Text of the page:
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Top 5 Websites for Inspiring Reading (& GAMSAT Section II fodder)

Our busy lives, the 24 hour news cycle, the dynamic, often fleeting interaction and exposure we have to news and information and even with those around us – it’s hardly conducive to thoughtful pondering or philosophical contemplation.

When we are busy, tired, rushed…even friendly banter or debate in the form of a well constructed argument is often put in the “too hard basket” and exchanged for small talk.

And yet, a large part of the GAMSAT Section II requires a written demonstration of not only your ability to absorb and understand deeper issues, but the capacity to present an argument, or at least demonstrate your own stance or opinion on a particular topic or theme.

Rather than set yourselves the near impossible task of reading every Man Booker Prize winning novel for the last 20 years, or TIME’s top 100 Novel’s of all time, I suggest a less arduous approach, something more intrinsic, that can become a daily habit in your life.

The following websites have published some of the most fascinating, thought provoking and sometimes controversial articles or essays I have read.

I’ve listed my top 5, in alphabetical order, below. I include a sample article from each to get you started.

Follow them in your aggregator of choice, and you won’t be able to resist reading them as they pop up.

Enjoy 🙂


 1. Aeon

Aeon is an online magazine that “asks the biggest questions and finds the freshest, most original answers, provided by world-leading authorities on science, philosophy and society.”

When I started reading Aeon, it published longform essays “explorations of deep issues written by serious and creative thinkers.” now it also has another three channels: video, short opinion section and interactive conversations.

I’ve chosen this article with the “C” word because it I feel it has relevance for anyone wanting to move into healthcare. It encompasses the entire body (pardon the pun) of the medical treatment process right from the very start- the research question, the actual medical research, the funding, the implementation, and then the bureaucracy that has the power to help and hinder outcomes for people’s lives. Interwoven through it all, is hope.

Follow aeon: WebFacebook | Twitter

Hand picked for you: Why are people still dying of cancer?



2. Brainpickings

A blog…. that’s not just any blog. Written by the amazing Maria Popova, bulgarian self-proclaimed “reader, writer, interestingness hunter-gatherer, and curious mind at large.” The blog gets close to 2 million hits a month, the Facebook page has almost 4 million followers. Read her articles for a week and you’ll see why.

“If something interests me and is both timeless and timely, I write about it. Much of what is published online is content designed to be dead within hours, so I find most of my material offline. I gravitate more and more towards historical things that are somewhat obscure and yet timely in their sensibility and message.”

I love science philosophy and I especially love when Carl Sagan talks science philosophy-hence my hand picked article below.

Hand picked for you: Carl Sagan on Science and Spirituality

Follow Brainpickings: WebFacebook | Twitter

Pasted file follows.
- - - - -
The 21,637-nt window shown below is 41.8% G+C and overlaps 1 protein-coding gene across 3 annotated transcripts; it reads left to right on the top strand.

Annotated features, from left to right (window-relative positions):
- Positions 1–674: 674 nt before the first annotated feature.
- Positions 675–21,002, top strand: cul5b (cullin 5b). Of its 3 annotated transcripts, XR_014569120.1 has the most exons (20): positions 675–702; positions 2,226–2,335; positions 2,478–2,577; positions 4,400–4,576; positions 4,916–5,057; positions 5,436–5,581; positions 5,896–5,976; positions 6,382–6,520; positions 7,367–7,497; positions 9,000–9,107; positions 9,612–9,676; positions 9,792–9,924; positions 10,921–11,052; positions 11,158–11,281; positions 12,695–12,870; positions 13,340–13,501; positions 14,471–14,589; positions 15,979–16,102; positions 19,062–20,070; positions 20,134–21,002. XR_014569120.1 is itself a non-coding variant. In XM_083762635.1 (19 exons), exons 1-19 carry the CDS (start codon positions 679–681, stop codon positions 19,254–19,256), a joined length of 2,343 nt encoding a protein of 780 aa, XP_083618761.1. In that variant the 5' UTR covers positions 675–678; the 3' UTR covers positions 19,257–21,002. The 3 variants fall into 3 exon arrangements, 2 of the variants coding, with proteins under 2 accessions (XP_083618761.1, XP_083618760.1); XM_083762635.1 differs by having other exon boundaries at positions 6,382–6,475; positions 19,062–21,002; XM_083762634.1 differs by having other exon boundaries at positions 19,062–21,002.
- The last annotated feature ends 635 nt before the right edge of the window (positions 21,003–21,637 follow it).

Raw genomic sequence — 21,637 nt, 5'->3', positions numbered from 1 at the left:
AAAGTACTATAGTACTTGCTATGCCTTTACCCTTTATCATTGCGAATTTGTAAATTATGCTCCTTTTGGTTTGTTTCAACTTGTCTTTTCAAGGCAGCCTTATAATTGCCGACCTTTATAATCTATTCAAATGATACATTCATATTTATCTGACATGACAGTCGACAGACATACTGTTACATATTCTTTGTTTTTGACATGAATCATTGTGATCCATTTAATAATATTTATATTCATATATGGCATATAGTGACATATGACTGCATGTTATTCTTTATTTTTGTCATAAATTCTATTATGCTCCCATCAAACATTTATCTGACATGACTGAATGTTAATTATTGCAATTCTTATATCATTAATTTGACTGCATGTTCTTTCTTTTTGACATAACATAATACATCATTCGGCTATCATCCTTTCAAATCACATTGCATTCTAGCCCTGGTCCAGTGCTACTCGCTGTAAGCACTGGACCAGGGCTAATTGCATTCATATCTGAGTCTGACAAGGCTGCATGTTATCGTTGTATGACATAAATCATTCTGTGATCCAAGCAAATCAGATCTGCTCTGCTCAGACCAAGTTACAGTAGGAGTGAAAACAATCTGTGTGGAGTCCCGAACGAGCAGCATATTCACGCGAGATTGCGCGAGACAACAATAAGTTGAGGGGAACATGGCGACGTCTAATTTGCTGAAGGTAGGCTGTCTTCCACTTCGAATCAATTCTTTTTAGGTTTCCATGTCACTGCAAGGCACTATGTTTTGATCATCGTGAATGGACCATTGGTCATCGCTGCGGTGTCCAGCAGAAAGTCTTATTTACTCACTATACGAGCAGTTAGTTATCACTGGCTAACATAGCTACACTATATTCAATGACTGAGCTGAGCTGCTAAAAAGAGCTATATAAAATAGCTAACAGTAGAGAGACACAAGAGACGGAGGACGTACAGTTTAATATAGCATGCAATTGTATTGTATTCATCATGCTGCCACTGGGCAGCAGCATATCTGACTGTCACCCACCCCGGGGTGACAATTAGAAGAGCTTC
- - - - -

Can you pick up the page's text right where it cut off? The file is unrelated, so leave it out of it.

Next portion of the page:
3. The Conversation

Thank goodness for The Conversation. Proud to say it was launched here in Australia, it is an independent, not-for-profit media outlet that uses content sourced from the academic and research community.

That’s real researchers doing real research writing this stuff. There’s plenty of comment on news and current affairs (which is not a focus of the other websites in this list).

Most of the articles I read on The Conversation are quite academic and at times dry, so I’ve listed this one as a bit of an antidote, or at least a reminder that a good story is good for the soul -so says science 🙂

Hand picked for you: ‘Remember when we…?’ Why sharing memories is soul food.

Follow The Conversation: WebFacebook | Twitter



4. Nautilus Magazine

Nautilus is an online and print science magazine that “combines the sciences, culture and philosophy into a single story.” Issue topics have included human uniqueness, time, uncertainty, genius, mergers & acquisitions, and feedback.

It was only launched in 2013, but since then has won some pretty prestigious awards, including a Webby Award in 2014 for best science website and in 2015 won two National Magazine Awards (aka “Ellies”), for General Excellence (Literature, Science and Politics Magazines) and Best Website.

Nautilus has also had two stories selected to be included in 2014 edition of The Best American Science and Nature Writing.

Need I say more? It’s awesome.

I came across this article after working for a short time in 2014 with the author, palaeontologist Peter Douglas Ward, who’s enigmatic personality will engage you in his science as if his life depended on it. His story here is beautiful, haunting, fascinating.

Hand picked for you: The Story of Nautilus.

Follow Nautilus: WebFacebook | Twitter


new phil

5. New Philosopher

Another home grown magazine to be proud of. Each edition is set around a philosophical theme and features an interview with a leading intellectual – previous subjects have included the likes of Noam Chomsky, Jane Goodall, Peter Singer and David Wood.

I’ve listed the shortest article of all here: 13 questions with Michael Leunig, beginning with 1. What is the biggest threat to our minds? Answered with “Our minds.” and culminating with “What is the meaning of life?” you’ll have to start reading to find out 🙂

Hand picked for you: The Cartoon Philosopher: 13 questions with Michael Leunig

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